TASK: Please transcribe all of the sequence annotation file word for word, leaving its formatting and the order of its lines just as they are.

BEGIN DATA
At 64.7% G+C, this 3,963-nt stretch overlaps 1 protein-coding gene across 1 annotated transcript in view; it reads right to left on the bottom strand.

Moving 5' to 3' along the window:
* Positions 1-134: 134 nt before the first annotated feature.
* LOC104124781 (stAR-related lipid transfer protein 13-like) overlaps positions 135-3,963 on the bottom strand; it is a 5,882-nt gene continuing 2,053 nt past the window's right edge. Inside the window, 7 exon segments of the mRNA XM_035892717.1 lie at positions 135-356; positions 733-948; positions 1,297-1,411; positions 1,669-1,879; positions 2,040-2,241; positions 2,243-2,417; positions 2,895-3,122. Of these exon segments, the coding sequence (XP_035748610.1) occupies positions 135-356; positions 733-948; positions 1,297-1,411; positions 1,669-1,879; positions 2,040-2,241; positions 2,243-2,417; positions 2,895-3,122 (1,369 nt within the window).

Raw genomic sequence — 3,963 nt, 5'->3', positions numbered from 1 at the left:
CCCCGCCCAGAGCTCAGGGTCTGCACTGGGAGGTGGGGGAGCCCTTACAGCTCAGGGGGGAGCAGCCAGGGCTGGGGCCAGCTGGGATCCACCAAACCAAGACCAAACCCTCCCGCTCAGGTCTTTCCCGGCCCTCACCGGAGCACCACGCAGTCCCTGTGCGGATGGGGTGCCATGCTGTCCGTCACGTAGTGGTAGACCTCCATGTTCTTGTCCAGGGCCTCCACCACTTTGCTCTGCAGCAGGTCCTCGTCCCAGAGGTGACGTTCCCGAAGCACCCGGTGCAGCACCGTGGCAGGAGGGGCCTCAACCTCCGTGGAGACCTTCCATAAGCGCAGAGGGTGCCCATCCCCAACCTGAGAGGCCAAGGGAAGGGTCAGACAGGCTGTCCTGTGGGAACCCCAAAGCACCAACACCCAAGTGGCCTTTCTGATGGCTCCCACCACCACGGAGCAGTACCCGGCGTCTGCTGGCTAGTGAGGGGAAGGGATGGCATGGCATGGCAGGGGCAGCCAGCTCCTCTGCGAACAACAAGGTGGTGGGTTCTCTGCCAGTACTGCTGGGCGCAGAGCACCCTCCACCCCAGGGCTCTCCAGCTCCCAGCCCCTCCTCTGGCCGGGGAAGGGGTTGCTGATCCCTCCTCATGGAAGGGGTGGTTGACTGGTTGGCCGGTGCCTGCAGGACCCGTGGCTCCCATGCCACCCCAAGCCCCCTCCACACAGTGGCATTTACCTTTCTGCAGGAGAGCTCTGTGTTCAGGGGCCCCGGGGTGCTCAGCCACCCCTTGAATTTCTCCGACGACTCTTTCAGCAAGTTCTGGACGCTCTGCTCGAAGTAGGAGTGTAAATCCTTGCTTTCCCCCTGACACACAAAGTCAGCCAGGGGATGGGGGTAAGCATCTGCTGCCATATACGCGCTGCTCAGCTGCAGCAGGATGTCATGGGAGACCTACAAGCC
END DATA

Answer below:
At 64.7% G+C, this 3,963-nt stretch overlaps 1 protein-coding gene across 1 annotated transcript in view; it reads right to left on the bottom strand.

Moving 5' to 3' along the window:
* Positions 1-134: 134 nt before the first annotated feature.
* LOC104124781 (stAR-related lipid transfer protein 13-like) overlaps positions 135-3,963 on the bottom strand; it is a 5,882-nt gene continuing 2,053 nt past the window's right edge. Inside the window, 7 exon segments of the mRNA XM_035892717.1 lie at positions 135-356; positions 733-948; positions 1,297-1,411; positions 1,669-1,879; positions 2,040-2,241; positions 2,243-2,417; positions 2,895-3,122. Of these exon segments, the coding sequence (XP_035748610.1) occupies positions 135-356; positions 733-948; positions 1,297-1,411; positions 1,669-1,879; positions 2,040-2,241; positions 2,243-2,417; positions 2,895-3,122 (1,369 nt within the window).

Raw genomic sequence — 3,963 nt, 5'->3', positions numbered from 1 at the left:
CCCCGCCCAGAGCTCAGGGTCTGCACTGGGAGGTGGGGGAGCCCTTACAGCTCAGGGGGGAGCAGCCAGGGCTGGGGCCAGCTGGGATCCACCAAACCAAGACCAAACCCTCCCGCTCAGGTCTTTCCCGGCCCTCACCGGAGCACCACGCAGTCCCTGTGCGGATGGGGTGCCATGCTGTCCGTCACGTAGTGGTAGACCTCCATGTTCTTGTCCAGGGCCTCCACCACTTTGCTCTGCAGCAGGTCCTCGTCCCAGAGGTGACGTTCCCGAAGCACCCGGTGCAGCACCGTGGCAGGAGGGGCCTCAACCTCCGTGGAGACCTTCCATAAGCGCAGAGGGTGCCCATCCCCAACCTGAGAGGCCAAGGGAAGGGTCAGACAGGCTGTCCTGTGGGAACCCCAAAGCACCAACACCCAAGTGGCCTTTCTGATGGCTCCCACCACCACGGAGCAGTACCCGGCGTCTGCTGGCTAGTGAGGGGAAGGGATGGCATGGCATGGCAGGGGCAGCCAGCTCCTCTGCGAACAACAAGGTGGTGGGTTCTCTGCCAGTACTGCTGGGCGCAGAGCACCCTCCACCCCAGGGCTCTCCAGCTCCCAGCCCCTCCTCTGGCCGGGGAAGGGGTTGCTGATCCCTCCTCATGGAAGGGGTGGTTGACTGGTTGGCCGGTGCCTGCAGGACCCGTGGCTCCCATGCCACCCCAAGCCCCCTCCACACAGTGGCATTTACCTTTCTGCAGGAGAGCTCTGTGTTCAGGGGCCCCGGGGTGCTCAGCCACCCCTTGAATTTCTCCGACGACTCTTTCAGCAAGTTCTGGACGCTCTGCTCGAAGTAGGAGTGTAAATCCTTGCTTTCCCCCTGACACACAAAGTCAGCCAGGGGATGGGGGTAAGCATCTGCTGCCATATACGCGCTGCTCAGCTGCAGCAGGATGTCATGGGAGACCTACAAGCC